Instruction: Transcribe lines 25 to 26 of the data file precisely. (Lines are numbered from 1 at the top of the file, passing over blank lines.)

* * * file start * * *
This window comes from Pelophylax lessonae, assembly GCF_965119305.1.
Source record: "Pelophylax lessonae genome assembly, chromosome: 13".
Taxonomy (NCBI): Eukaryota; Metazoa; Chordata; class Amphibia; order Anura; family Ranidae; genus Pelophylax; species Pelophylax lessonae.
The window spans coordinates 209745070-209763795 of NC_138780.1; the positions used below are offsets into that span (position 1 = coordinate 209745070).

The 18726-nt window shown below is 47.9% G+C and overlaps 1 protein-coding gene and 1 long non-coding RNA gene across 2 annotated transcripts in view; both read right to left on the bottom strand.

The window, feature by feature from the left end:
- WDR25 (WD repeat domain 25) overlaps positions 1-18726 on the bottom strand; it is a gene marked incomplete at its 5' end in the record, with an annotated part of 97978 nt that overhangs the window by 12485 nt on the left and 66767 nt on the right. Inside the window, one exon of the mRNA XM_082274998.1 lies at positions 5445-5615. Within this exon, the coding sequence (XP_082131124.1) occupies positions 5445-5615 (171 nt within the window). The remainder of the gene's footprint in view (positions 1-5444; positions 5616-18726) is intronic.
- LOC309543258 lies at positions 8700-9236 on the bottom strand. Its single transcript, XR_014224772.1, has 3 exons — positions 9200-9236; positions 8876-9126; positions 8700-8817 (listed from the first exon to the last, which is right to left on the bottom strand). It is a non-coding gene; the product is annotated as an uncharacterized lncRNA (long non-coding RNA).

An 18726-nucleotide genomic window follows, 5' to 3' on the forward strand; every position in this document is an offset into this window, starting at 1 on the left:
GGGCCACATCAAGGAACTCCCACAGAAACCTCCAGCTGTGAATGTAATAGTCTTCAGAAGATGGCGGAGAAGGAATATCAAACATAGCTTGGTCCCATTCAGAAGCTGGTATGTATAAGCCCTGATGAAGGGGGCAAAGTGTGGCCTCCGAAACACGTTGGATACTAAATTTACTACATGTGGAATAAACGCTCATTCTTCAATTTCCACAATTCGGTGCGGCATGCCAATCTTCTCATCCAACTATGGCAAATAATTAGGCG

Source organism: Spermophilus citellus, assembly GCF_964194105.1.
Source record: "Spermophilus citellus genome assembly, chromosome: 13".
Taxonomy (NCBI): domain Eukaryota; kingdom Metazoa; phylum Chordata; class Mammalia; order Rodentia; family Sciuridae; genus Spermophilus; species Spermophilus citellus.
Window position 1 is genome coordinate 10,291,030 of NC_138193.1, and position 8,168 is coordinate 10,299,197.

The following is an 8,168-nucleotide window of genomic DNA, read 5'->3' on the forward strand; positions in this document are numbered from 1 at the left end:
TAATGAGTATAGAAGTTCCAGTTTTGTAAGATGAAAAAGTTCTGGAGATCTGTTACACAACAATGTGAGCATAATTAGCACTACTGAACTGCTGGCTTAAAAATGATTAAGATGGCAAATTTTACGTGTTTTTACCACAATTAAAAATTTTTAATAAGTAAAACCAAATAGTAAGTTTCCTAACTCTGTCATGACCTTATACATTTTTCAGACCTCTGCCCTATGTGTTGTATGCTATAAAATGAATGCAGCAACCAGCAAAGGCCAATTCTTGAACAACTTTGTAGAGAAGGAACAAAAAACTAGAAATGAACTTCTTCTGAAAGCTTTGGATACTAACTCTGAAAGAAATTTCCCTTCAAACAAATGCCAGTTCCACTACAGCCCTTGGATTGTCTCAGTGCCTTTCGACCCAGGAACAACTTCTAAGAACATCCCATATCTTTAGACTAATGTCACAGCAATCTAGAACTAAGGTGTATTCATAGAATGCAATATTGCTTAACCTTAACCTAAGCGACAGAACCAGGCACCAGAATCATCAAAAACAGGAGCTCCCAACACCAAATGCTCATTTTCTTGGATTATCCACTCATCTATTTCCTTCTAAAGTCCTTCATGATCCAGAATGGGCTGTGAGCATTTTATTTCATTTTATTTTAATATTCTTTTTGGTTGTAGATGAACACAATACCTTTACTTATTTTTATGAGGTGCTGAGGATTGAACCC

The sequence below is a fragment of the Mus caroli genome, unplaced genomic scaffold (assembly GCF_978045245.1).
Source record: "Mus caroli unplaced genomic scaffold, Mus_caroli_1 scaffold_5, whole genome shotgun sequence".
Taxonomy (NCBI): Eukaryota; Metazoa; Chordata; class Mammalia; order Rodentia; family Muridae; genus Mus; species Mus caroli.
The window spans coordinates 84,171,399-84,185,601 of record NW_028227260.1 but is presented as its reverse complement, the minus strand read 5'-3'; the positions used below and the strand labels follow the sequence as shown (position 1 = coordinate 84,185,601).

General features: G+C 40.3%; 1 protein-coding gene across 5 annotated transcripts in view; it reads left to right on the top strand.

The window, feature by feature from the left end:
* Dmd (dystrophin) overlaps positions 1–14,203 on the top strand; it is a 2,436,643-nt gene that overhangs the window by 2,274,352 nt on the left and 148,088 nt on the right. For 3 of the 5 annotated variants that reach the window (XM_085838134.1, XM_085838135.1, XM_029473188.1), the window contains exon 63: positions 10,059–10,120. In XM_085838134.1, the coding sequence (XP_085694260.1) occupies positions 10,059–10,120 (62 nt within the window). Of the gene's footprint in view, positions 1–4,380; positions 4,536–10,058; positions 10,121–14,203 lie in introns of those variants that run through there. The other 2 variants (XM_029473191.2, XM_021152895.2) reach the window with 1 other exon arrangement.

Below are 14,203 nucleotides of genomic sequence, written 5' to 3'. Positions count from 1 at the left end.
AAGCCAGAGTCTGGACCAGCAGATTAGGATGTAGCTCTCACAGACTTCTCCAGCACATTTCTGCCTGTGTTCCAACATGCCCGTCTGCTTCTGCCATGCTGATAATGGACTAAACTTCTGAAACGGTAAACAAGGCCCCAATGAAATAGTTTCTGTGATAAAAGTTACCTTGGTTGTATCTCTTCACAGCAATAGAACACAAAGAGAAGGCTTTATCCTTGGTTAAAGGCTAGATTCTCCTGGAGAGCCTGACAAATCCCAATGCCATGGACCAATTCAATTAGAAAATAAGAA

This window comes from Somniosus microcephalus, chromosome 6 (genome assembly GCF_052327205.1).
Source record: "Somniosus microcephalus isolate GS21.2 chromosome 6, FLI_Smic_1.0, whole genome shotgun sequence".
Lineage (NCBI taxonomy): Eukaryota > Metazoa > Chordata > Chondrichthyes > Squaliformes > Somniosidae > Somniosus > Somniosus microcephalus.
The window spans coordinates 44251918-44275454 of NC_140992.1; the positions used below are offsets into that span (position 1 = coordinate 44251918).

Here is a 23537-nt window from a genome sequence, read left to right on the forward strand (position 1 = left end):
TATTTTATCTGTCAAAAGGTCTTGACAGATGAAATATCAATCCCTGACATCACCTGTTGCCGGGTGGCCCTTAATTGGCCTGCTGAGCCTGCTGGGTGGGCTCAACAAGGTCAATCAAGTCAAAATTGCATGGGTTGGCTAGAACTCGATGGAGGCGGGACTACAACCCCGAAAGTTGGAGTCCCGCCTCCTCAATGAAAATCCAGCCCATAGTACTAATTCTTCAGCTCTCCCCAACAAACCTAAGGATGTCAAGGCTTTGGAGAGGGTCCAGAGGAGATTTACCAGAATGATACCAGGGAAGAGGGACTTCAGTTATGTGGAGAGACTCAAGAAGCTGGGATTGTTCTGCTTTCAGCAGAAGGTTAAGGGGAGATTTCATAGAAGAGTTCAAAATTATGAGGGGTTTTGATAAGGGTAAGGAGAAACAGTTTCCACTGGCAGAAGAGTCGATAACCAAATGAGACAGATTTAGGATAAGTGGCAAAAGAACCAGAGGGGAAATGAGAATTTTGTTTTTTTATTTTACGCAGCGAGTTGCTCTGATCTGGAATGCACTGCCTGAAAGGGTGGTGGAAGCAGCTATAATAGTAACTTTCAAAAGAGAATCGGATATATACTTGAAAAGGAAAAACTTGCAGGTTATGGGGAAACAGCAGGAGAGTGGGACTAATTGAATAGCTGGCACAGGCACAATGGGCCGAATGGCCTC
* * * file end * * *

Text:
AAGCCAGAGTCTGGACCAGCAGATTAGGATGTAGCTCTCACAGACTTCTCCAGCACATTTCTGCCTGTGTTCCAACATGCCCGTCTGCTTCTGCCATGCTGATAATGGACTAAACTTCTGAAACGGTAAACAAGGCCCCAATGAAATAGTTTCTGTGATAAAAGTTACCTTGGTTGTATCTCTTCACAGCAATAGAACACAAAGAGAAGGCTTTATCCTTGGTTAAAGGCTAGATTCTCCTGGAGAGCCTGACAAATCCCAATGCCATGGACCAATTCAATTAGAAAATAAGAA

This window comes from Somniosus microcephalus, chromosome 6 (genome assembly GCF_052327205.1).